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Sunday, 27 March 2011

ALBATROSS “Found then Lost”

Mast and Lantern from the LightShip ALBATROSS (Photo by Peter Goulding)
Seen here being used as Monument outside some housing development in Dublin.

With the news that the oldest existing ship built in the Leith Shipyards of Henry Robb was tied up in a basin in Dublin, our local contact (Thanks Peter) went down to where she was to try and get some photographs of ALBATROSS but she had mysteriously flown! After some questioning of locals it was discovered that she had been towed away the previous weekend, it would appear she had been bought and was being taken to London to be berthed some where on the river Thames to undergo a re-furb and the intention is to use her as a floating pub/restaurant, so with time we shall see how this new use for her pans out.

Sunday, 20 March 2011

Found- Henry Robb “Oldest” Ship

It looks like we have managed to track down what may well now be the oldest surviving ship built in the Leith Shipyards of Henry Robb.


She is the Lightship ALBATROSS Ship No 30 and built for the Irish Lighthouse commission in 1924, with the help of a German lightship enthusiast we know now that she is still afloat and although without her light lantern she is at a berth in Dublin, Ireland. We hope to have some photographs to show soon.

We will bring more info soon, and you will be able to find out more about this 87 years old ship on the website at www.leithshipyards.com where a lot more info and photographs have now been put onto the site.

Sunday, 13 March 2011

Photo Updates

Lots of new photographs now on the main website of the http://www.leithshipyards.com/ pages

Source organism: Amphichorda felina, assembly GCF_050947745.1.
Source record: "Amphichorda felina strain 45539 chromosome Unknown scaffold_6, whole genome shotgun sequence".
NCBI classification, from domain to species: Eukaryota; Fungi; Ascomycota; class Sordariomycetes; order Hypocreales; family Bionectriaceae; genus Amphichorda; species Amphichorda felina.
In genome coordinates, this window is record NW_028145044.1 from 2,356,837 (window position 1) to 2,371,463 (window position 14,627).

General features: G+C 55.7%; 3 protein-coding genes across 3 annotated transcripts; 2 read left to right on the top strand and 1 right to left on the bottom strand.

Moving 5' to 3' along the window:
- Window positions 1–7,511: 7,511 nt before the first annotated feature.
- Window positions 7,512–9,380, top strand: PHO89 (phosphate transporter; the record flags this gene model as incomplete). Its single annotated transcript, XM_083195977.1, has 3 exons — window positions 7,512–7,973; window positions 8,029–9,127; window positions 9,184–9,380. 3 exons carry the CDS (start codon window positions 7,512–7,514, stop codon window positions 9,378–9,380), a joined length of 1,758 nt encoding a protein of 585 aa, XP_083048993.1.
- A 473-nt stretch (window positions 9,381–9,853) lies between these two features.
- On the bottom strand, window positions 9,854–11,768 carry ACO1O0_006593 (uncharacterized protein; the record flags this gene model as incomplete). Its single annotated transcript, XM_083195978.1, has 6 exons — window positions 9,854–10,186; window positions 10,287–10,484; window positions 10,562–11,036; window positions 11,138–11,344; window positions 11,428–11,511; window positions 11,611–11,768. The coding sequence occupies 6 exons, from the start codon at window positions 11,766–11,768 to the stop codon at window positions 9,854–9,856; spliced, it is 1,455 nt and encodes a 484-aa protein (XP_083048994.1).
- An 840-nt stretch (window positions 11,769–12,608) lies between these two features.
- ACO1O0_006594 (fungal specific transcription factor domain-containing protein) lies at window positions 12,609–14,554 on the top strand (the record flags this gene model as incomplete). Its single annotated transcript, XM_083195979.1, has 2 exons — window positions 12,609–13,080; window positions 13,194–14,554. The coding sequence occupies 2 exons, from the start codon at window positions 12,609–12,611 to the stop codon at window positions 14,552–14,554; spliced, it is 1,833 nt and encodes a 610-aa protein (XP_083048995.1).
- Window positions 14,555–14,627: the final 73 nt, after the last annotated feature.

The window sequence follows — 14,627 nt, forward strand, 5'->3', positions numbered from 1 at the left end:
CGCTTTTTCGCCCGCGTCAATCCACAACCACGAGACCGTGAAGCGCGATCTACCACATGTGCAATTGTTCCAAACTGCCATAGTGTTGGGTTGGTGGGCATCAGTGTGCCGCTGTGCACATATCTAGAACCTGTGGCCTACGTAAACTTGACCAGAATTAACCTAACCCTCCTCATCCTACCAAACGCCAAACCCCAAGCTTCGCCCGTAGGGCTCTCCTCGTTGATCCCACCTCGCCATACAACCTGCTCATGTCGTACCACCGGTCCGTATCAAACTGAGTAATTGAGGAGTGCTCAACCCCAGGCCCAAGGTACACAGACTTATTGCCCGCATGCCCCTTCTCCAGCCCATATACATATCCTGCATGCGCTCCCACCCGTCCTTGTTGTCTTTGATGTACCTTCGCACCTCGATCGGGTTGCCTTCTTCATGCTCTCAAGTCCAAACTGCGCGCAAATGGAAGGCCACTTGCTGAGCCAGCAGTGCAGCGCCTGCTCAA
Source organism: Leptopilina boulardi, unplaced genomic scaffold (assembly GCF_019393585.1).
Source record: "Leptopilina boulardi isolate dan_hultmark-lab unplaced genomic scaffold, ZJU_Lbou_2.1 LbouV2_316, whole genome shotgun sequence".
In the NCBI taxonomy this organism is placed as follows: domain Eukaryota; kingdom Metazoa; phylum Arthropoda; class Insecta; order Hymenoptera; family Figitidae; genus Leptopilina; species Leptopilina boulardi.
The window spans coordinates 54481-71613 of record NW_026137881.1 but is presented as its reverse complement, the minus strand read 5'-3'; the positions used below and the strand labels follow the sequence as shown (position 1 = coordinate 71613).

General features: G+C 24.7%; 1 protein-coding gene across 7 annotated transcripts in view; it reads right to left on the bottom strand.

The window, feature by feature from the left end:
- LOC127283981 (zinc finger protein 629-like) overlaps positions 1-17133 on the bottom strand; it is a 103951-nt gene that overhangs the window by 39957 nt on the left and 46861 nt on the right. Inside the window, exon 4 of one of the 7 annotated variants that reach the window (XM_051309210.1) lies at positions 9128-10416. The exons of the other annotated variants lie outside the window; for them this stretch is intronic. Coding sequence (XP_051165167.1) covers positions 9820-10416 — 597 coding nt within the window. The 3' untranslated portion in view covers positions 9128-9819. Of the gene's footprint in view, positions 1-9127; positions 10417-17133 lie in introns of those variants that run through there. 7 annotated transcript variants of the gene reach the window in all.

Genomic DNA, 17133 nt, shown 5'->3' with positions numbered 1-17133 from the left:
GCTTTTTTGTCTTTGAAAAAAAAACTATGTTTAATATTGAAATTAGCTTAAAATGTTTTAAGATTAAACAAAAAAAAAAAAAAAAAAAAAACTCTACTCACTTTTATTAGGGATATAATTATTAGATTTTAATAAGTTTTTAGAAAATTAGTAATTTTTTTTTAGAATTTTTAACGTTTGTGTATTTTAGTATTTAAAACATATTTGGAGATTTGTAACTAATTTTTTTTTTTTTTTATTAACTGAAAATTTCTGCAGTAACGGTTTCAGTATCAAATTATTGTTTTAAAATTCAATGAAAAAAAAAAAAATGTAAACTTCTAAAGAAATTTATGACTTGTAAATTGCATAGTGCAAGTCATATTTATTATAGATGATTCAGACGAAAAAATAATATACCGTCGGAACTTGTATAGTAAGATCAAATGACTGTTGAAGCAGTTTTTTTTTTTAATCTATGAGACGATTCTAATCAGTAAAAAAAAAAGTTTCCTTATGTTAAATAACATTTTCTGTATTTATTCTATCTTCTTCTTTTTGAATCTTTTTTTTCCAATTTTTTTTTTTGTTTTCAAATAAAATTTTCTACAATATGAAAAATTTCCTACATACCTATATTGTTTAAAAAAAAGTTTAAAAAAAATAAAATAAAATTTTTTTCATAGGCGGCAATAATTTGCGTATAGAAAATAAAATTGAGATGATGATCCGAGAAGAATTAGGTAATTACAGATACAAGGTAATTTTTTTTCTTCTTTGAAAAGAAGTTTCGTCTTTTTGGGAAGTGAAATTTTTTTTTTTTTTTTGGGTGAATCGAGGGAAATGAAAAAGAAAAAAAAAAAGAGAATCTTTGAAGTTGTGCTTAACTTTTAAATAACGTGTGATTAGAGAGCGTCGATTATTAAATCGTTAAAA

For the latest pictures in the shipbuildng category click through to see.
For the latest update to the famous ships category click through to see. You will also find a bit of video and a famous song as well.

Shipbuilders Plate from the SCOT II (Ship No 184)

Wheelhouse Rescued

SCOT II Wheelhouse being loaded for transportation.
The wheelhouse for the SCOT II is now back with the owners of the ship, it was rescued from the Muir of Ord in the Scottish Highlands just last week, and after a bit of a struggle it is now safe back in Fort Augustus close to the hull of the SCOT II.

The wheelhouse is still in pretty good condition considering it had been used as a hen house and for keeping sheep in. This is yet another testament to the workmanship of the men at the Leith Shipyards of Henry Robb.

The wooden wheelhouse it is hoped can be restored and will sit proudly back on top of the superstructure of the old tug once restored.

You can see more photographs of the wheelhouse rescue here.


Tuesday, 8 March 2011

More press for SCOT II

The project to help restore the old ice breaking Tug SCOT II continues with this fine story in the Press & Journal, and you can read the latest story of the SCOT II project, by clicking on the highlighted words.

Flyer from SCOT II from 1984


Sunday, 6 March 2011

Moving into position

She begins to turn around.


A couple of photographs showing the U.K.’s largest crane being moved in the Firth of Forth, for delivery into the Rosyth Dockyard, the ship is being towed into position to enter the channel into Rosyth by four tugs.
Slow ahead does it.

On her way.

Saturday, 5 March 2011

Biggest in U.K.

(This photograph was taken by Craig Leitch on the way to check the crane, one of the first scots to work on it in British waters)

Last week there arrived in the Firth of Forth a crane carried by ship. No ordinary crane this, in fact the largest in Britain, and she hove to just opposite the site of the old Leith Shipyards in the river Forth, awaiting clearance and inspection to ensure that she could safely pass under the famous old Forth Rail Bridge and the Forth Road Bridge.


She managed to navigate her way through the channel at max ballast and at low tide. The crane will be used to assemble the two new aircraft carriers being built at Rosyth.

It's a tight squeeze but with 2m to spare she made it under the Forth Rail Bridge.
It is good to see that the river is once more seeing more marine traffic. Remember to keep checking the Leith Shipyards site for all maritime enthusiasts.